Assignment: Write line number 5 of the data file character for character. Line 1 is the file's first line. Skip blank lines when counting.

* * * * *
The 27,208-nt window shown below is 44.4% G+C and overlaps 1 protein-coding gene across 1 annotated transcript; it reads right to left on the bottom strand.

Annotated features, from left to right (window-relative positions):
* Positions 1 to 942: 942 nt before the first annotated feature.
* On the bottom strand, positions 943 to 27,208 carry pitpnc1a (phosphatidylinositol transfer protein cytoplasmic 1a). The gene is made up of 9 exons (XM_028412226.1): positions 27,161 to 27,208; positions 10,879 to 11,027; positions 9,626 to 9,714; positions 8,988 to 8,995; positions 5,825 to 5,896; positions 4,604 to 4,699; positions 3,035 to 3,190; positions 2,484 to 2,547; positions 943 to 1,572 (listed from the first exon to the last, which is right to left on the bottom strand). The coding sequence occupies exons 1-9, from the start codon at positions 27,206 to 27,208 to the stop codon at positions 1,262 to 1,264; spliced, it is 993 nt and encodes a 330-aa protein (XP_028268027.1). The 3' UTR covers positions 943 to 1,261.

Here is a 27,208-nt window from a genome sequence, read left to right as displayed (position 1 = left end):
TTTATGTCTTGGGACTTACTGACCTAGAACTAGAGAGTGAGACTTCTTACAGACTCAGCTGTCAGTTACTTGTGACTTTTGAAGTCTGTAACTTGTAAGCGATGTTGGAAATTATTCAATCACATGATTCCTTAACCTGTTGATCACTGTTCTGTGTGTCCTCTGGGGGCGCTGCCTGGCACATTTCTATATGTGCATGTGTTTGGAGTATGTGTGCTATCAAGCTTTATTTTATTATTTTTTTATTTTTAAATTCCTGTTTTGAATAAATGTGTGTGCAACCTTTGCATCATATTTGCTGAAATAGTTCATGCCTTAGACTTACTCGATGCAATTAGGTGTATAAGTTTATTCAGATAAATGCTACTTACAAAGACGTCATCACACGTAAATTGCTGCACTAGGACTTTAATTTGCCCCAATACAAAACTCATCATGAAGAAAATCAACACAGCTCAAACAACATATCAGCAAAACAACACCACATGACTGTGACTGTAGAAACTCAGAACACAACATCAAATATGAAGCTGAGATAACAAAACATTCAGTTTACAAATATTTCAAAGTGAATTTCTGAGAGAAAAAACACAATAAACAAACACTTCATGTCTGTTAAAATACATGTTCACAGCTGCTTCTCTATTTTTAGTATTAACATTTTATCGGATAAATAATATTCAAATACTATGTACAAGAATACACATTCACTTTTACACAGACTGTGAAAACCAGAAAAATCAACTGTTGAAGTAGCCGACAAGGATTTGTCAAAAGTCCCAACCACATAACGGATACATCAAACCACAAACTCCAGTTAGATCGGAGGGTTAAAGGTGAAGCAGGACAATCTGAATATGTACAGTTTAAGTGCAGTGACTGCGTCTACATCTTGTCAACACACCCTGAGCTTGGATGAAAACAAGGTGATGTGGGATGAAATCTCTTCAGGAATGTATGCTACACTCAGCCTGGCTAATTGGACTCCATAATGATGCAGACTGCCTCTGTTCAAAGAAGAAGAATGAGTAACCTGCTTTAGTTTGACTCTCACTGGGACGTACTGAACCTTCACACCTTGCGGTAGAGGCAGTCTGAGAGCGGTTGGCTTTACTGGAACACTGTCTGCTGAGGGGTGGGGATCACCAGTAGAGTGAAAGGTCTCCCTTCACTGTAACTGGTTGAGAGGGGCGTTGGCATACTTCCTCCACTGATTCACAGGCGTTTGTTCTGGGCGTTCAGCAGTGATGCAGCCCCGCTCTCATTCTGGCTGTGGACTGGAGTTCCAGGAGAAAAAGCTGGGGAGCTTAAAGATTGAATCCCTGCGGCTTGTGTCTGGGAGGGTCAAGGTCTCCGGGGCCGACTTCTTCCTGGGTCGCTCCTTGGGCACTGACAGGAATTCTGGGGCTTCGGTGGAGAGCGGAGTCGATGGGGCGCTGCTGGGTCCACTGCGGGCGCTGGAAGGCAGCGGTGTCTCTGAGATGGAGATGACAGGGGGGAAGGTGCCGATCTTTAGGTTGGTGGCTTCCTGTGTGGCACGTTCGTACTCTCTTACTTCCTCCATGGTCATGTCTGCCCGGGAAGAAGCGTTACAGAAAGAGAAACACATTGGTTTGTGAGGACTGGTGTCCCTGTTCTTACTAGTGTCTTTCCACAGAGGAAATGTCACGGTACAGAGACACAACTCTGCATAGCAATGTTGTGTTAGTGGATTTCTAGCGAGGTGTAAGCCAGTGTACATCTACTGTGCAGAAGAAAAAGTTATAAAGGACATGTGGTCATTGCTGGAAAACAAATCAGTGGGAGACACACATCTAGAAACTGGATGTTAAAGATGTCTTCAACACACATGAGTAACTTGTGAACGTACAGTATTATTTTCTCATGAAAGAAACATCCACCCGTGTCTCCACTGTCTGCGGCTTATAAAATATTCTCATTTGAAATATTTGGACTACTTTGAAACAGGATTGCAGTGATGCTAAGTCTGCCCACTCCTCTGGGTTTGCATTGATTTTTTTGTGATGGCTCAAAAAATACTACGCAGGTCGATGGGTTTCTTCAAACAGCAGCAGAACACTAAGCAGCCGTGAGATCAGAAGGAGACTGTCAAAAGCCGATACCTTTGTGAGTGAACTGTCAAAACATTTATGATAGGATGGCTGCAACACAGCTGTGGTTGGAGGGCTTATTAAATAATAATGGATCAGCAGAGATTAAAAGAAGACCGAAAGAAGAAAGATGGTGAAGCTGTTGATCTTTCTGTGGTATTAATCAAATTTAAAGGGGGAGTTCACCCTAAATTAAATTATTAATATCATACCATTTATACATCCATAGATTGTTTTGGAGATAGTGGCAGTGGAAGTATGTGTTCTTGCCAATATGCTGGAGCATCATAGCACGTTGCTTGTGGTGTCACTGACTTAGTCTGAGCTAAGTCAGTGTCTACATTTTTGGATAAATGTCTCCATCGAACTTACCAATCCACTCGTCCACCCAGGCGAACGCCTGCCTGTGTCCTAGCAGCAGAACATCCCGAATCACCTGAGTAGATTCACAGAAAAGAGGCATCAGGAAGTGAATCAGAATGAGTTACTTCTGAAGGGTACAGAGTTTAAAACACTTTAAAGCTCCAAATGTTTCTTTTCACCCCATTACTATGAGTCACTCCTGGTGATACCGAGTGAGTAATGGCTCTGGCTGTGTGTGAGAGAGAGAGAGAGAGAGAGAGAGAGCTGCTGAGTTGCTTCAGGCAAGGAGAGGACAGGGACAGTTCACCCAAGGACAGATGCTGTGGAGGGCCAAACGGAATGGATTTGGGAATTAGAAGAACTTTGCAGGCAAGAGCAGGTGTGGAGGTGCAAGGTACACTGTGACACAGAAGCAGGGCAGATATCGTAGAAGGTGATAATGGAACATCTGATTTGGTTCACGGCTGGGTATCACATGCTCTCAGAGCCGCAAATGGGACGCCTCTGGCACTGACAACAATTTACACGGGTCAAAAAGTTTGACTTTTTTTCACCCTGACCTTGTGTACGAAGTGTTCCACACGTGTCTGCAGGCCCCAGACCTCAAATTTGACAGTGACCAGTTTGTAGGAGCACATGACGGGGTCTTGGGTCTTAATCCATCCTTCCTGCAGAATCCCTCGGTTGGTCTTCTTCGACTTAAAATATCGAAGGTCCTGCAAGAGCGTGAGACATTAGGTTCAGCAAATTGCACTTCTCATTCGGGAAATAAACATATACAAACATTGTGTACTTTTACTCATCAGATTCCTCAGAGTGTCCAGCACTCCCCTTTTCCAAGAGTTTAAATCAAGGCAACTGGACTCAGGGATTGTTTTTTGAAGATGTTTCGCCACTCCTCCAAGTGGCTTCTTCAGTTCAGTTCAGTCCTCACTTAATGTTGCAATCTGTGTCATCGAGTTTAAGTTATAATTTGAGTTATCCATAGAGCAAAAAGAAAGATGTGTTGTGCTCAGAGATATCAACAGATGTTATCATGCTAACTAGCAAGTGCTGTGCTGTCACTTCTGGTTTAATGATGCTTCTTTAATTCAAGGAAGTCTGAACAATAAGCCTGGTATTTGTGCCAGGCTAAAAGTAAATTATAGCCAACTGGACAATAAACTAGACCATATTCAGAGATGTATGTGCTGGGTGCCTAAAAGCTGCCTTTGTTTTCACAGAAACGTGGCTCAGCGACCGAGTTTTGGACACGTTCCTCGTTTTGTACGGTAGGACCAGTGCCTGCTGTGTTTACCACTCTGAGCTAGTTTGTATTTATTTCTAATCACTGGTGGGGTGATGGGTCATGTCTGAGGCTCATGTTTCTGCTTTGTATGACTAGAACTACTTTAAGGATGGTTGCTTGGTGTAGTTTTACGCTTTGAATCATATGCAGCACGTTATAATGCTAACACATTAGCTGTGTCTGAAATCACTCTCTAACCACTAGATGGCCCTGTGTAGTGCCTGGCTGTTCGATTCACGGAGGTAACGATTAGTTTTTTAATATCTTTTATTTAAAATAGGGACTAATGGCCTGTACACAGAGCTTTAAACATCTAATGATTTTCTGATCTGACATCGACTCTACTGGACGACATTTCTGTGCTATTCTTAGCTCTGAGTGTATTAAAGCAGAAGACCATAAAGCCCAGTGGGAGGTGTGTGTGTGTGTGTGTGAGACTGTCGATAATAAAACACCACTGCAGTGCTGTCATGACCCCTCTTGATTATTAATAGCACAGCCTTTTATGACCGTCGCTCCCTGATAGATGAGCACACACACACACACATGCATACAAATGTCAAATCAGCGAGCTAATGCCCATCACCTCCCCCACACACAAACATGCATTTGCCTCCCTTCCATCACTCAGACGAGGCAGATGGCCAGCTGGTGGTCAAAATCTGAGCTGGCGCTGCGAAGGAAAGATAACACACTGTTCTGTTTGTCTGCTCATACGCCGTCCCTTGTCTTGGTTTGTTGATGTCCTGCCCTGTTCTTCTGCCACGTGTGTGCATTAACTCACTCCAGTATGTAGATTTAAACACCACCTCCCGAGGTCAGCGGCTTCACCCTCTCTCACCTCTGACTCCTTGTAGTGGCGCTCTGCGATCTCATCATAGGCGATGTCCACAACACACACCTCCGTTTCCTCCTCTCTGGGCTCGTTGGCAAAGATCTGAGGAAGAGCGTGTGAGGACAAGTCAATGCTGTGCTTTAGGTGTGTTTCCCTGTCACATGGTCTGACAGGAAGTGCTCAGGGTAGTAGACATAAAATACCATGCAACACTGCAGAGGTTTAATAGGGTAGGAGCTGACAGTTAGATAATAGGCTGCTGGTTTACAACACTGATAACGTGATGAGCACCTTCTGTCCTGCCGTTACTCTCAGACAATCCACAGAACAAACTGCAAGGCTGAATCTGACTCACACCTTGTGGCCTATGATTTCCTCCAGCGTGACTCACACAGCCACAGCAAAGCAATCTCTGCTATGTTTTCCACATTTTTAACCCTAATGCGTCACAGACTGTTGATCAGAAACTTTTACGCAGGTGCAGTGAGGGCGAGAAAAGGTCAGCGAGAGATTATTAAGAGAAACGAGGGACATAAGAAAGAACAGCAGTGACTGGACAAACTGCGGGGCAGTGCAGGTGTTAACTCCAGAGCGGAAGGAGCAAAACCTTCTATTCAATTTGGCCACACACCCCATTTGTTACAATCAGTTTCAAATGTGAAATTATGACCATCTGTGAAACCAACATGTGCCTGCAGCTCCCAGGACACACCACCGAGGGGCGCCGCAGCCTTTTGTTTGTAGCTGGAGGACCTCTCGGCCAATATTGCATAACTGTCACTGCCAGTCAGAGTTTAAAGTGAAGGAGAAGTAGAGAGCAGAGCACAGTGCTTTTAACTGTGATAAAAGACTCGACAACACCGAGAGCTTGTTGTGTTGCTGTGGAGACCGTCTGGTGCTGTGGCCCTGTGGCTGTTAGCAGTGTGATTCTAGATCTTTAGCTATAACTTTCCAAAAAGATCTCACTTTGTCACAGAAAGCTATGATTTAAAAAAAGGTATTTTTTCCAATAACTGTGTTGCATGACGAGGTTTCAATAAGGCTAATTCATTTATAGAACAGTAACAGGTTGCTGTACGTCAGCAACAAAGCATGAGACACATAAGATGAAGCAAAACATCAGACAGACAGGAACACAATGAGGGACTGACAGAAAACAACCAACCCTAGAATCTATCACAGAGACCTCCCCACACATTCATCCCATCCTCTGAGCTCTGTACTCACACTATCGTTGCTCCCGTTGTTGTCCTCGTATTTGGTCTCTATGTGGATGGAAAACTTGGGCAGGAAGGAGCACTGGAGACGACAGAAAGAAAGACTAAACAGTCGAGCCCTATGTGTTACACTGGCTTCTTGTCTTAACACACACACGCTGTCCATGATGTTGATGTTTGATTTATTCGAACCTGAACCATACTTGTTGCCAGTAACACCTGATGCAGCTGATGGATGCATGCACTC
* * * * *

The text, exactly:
Here is a 27,208-nt window from a genome sequence, read left to right as displayed (position 1 = left end):